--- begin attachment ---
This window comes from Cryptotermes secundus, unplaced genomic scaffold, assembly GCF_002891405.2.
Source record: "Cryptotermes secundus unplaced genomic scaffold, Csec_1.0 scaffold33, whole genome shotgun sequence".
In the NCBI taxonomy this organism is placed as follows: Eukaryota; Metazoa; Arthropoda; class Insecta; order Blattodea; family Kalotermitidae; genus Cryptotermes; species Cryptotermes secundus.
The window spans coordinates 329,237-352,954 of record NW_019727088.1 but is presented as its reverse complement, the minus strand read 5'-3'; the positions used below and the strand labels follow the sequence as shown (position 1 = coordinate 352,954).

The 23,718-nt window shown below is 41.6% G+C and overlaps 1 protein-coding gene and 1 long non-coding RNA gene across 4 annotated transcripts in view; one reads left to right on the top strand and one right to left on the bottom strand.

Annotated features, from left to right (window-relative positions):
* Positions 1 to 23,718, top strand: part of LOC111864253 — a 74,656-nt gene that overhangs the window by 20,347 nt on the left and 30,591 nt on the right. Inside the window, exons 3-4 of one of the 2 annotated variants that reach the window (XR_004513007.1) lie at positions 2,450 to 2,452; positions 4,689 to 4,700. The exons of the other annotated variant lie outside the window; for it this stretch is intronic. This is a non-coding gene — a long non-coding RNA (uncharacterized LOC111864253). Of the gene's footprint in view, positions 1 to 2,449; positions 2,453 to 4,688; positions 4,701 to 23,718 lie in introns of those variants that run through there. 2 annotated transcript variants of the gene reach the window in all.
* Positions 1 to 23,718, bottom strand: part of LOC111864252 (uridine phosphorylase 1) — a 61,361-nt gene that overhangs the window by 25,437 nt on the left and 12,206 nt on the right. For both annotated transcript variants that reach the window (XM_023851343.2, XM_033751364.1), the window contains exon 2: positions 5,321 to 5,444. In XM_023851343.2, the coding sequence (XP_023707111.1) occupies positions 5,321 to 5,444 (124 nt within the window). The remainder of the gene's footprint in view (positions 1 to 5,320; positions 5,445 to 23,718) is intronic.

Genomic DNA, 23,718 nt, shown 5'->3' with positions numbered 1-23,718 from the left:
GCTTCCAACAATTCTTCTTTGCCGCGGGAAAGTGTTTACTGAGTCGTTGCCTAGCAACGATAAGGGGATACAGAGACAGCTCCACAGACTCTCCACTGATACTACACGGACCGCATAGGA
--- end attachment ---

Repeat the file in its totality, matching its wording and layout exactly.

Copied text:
This window comes from Cryptotermes secundus, unplaced genomic scaffold, assembly GCF_002891405.2.
Source record: "Cryptotermes secundus unplaced genomic scaffold, Csec_1.0 scaffold33, whole genome shotgun sequence".
In the NCBI taxonomy this organism is placed as follows: Eukaryota; Metazoa; Arthropoda; class Insecta; order Blattodea; family Kalotermitidae; genus Cryptotermes; species Cryptotermes secundus.
The window spans coordinates 329,237-352,954 of record NW_019727088.1 but is presented as its reverse complement, the minus strand read 5'-3'; the positions used below and the strand labels follow the sequence as shown (position 1 = coordinate 352,954).

The 23,718-nt window shown below is 41.6% G+C and overlaps 1 protein-coding gene and 1 long non-coding RNA gene across 4 annotated transcripts in view; one reads left to right on the top strand and one right to left on the bottom strand.

Annotated features, from left to right (window-relative positions):
* Positions 1 to 23,718, top strand: part of LOC111864253 — a 74,656-nt gene that overhangs the window by 20,347 nt on the left and 30,591 nt on the right. Inside the window, exons 3-4 of one of the 2 annotated variants that reach the window (XR_004513007.1) lie at positions 2,450 to 2,452; positions 4,689 to 4,700. The exons of the other annotated variant lie outside the window; for it this stretch is intronic. This is a non-coding gene — a long non-coding RNA (uncharacterized LOC111864253). Of the gene's footprint in view, positions 1 to 2,449; positions 2,453 to 4,688; positions 4,701 to 23,718 lie in introns of those variants that run through there. 2 annotated transcript variants of the gene reach the window in all.
* Positions 1 to 23,718, bottom strand: part of LOC111864252 (uridine phosphorylase 1) — a 61,361-nt gene that overhangs the window by 25,437 nt on the left and 12,206 nt on the right. For both annotated transcript variants that reach the window (XM_023851343.2, XM_033751364.1), the window contains exon 2: positions 5,321 to 5,444. In XM_023851343.2, the coding sequence (XP_023707111.1) occupies positions 5,321 to 5,444 (124 nt within the window). The remainder of the gene's footprint in view (positions 1 to 5,320; positions 5,445 to 23,718) is intronic.

Genomic DNA, 23,718 nt, shown 5'->3' with positions numbered 1-23,718 from the left:
GCTTCCAACAATTCTTCTTTGCCGCGGGAAAGTGTTTACTGAGTCGTTGCCTAGCAACGATAAGGGGATACAGAGACAGCTCCACAGACTCTCCACTGATACTACACGGACCGCATAGGA